The Rocket - "Dottie"
Dottie is an 84-inch rocket with a 72-inch airframe made from LTM 45 carbon fiber. The rocket will be built in 6 sections and it will house all electronics within 3 bays. The centering rings will be machined from aluminum and designed to be removable to allow access to the bracket system as well as aide in the wiring of the strain gauges. All four brackets and grid fins will be bolted in to place on the booster section.
Dottie has been divided into six subassemblies for simplicity of construction. Each subassembly will be built individually, with common materials and hardware to ensure the rocket will fit together easily. Extra precautions will be taken during fit testing to ensure that each connection can be made, allowing the Rocket Girls to have a successful build. A flowchart of the rocket construction has been created to ensure that each subassembly is constructed properly and to limit waste of materials. Following the flowchart are descriptions of the subassemblies, its components, and interfaces.
The Rocket Girls will design and test grid fins of different aspect ratios and will use the one that has the closest coefficient of drag (CD) to the average of the previous two rockets. Grid fins are fins perpendicular to the airflow with a lattice of struts to create a grid within the fin. They are used on several different missiles such as the MOAB (Massive Ordinance Air Blast) and have been tested on the Orion Launch Abort Vehicle (LAV). The purpose of the experiment is to obtain data from strain gauges placed on the fin attachment to further analyze the aerodynamic forces on the grid fins.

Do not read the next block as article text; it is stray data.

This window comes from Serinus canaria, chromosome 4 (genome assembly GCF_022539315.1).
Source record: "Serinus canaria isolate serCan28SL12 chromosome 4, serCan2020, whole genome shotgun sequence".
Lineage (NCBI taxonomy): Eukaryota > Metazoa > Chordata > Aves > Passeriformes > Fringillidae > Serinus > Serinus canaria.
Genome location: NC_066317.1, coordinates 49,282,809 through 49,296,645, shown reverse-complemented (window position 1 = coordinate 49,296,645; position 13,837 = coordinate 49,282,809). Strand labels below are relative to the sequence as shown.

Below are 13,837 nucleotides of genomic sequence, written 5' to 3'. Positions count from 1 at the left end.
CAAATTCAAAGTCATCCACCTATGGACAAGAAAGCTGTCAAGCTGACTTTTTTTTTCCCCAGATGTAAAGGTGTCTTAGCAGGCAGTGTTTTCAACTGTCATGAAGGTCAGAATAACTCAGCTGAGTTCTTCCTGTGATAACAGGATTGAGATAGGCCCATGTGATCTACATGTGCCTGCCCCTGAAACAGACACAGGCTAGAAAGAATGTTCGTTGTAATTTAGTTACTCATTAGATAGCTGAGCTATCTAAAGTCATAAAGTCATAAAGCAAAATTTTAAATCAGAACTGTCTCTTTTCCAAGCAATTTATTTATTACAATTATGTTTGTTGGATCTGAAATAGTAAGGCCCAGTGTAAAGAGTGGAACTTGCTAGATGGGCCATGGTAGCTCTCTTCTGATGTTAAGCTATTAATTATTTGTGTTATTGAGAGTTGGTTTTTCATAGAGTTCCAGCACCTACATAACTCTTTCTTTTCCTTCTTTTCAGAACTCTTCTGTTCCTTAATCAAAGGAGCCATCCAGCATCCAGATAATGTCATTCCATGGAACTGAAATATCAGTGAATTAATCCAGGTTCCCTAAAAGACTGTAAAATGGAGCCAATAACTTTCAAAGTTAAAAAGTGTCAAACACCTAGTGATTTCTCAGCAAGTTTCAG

Changes to Design since Preliminary Design Report
Several changes have been made to Dottie since the PDR. Due to concerns of the large kinetic energy at landing, the entire rocket was redesigned to redistribute the weight across more sections. This allows each section of the rocket to comply within the restrictions set forth by NASA USLI. Major changes that have occurred from the redesign include the following: the rocket is now 7 feet in height, and it will be launched on either a CTI K570, K660, L730 motor. The recovery system parachutes have been enlarged, and the Rocket Girls will now use a drogue parachute instead of a streamer. The decision to enlarge the parachutes was made to lower the velocity at landing.
Another key change involves the transition from a typical motor mount system to a removable centering ring system. This change allows easier access to the bracket and wires, as well as eliminating the requirement of a wire tunnel constructed of foam. Additionally, it reduces the weight of the booster section and reduces the kinetic energy at landing. In order to have removable centering rings, the material changed from birch plywood to aluminum. Another material change that has occurred is all bulk plates will now be made of G10 fiberglass.
After the redesign of the full-scale rocket, it was necessary to redesign the sub-scale rocket. The sub-scale, Thor, remained an exact half-scale of Dottie, making the new height 3.5 feet. This was done because the Rocket Girls felt it was important the sub-scale be as similar as possible to the full scale to allow for the flight data to be anchored to the flight simulations in RockSim. Consequently, the payload has a direct impact on the flight of the rocket and could have an unforeseen effect on the flight that is not demonstrated in the simulations. Another design change to the sub-scale was that the parachute was no longer deployed from the nosecone, and the recovery system of rocket only had a single deployment.